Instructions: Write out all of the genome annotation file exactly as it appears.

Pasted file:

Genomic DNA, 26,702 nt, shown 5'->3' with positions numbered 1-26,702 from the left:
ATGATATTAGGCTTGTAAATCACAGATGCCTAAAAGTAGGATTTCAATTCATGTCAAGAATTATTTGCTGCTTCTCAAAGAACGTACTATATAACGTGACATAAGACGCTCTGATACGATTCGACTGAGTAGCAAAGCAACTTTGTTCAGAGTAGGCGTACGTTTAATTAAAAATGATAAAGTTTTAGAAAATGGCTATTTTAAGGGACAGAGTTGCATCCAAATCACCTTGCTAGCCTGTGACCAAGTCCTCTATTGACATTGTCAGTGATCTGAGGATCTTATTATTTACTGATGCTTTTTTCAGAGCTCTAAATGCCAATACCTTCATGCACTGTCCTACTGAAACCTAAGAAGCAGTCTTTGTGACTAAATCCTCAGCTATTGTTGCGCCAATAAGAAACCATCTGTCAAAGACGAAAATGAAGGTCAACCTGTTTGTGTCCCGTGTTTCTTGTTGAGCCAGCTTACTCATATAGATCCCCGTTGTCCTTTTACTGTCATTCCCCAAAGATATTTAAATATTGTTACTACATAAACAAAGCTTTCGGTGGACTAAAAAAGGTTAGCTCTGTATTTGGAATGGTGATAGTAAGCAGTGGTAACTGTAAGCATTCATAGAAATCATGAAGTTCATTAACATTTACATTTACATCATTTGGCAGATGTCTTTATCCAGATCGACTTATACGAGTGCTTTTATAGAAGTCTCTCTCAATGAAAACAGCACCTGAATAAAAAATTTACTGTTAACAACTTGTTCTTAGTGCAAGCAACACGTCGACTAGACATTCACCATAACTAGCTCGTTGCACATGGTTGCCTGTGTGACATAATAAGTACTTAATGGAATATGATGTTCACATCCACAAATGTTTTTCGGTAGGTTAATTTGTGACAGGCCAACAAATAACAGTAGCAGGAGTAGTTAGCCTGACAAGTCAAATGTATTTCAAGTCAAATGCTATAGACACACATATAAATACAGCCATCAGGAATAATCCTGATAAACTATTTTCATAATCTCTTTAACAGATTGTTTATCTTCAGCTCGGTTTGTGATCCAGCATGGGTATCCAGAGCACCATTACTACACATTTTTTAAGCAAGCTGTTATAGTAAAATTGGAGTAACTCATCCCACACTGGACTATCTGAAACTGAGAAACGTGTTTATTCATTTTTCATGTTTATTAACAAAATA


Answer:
Genomic DNA, 26,702 nt, shown 5'->3' with positions numbered 1-26,702 from the left:
ATGATATTAGGCTTGTAAATCACAGATGCCTAAAAGTAGGATTTCAATTCATGTCAAGAATTATTTGCTGCTTCTCAAAGAACGTACTATATAACGTGACATAAGACGCTCTGATACGATTCGACTGAGTAGCAAAGCAACTTTGTTCAGAGTAGGCGTACGTTTAATTAAAAATGATAAAGTTTTAGAAAATGGCTATTTTAAGGGACAGAGTTGCATCCAAATCACCTTGCTAGCCTGTGACCAAGTCCTCTATTGACATTGTCAGTGATCTGAGGATCTTATTATTTACTGATGCTTTTTTCAGAGCTCTAAATGCCAATACCTTCATGCACTGTCCTACTGAAACCTAAGAAGCAGTCTTTGTGACTAAATCCTCAGCTATTGTTGCGCCAATAAGAAACCATCTGTCAAAGACGAAAATGAAGGTCAACCTGTTTGTGTCCCGTGTTTCTTGTTGAGCCAGCTTACTCATATAGATCCCCGTTGTCCTTTTACTGTCATTCCCCAAAGATATTTAAATATTGTTACTACATAAACAAAGCTTTCGGTGGACTAAAAAAGGTTAGCTCTGTATTTGGAATGGTGATAGTAAGCAGTGGTAACTGTAAGCATTCATAGAAATCATGAAGTTCATTAACATTTACATTTACATCATTTGGCAGATGTCTTTATCCAGATCGACTTATACGAGTGCTTTTATAGAAGTCTCTCTCAATGAAAACAGCACCTGAATAAAAAATTTACTGTTAACAACTTGTTCTTAGTGCAAGCAACACGTCGACTAGACATTCACCATAACTAGCTCGTTGCACATGGTTGCCTGTGTGACATAATAAGTACTTAATGGAATATGATGTTCACATCCACAAATGTTTTTCGGTAGGTTAATTTGTGACAGGCCAACAAATAACAGTAGCAGGAGTAGTTAGCCTGACAAGTCAAATGTATTTCAAGTCAAATGCTATAGACACACATATAAATACAGCCATCAGGAATAATCCTGATAAACTATTTTCATAATCTCTTTAACAGATTGTTTATCTTCAGCTCGGTTTGTGATCCAGCATGGGTATCCAGAGCACCATTACTACACATTTTTTAAGCAAGCTGTTATAGTAAAATTGGAGTAACTCATCCCACACTGGACTATCTGAAACTGAGAAACGTGTTTATTCATTTTTCATGTTTATTAACAAAATA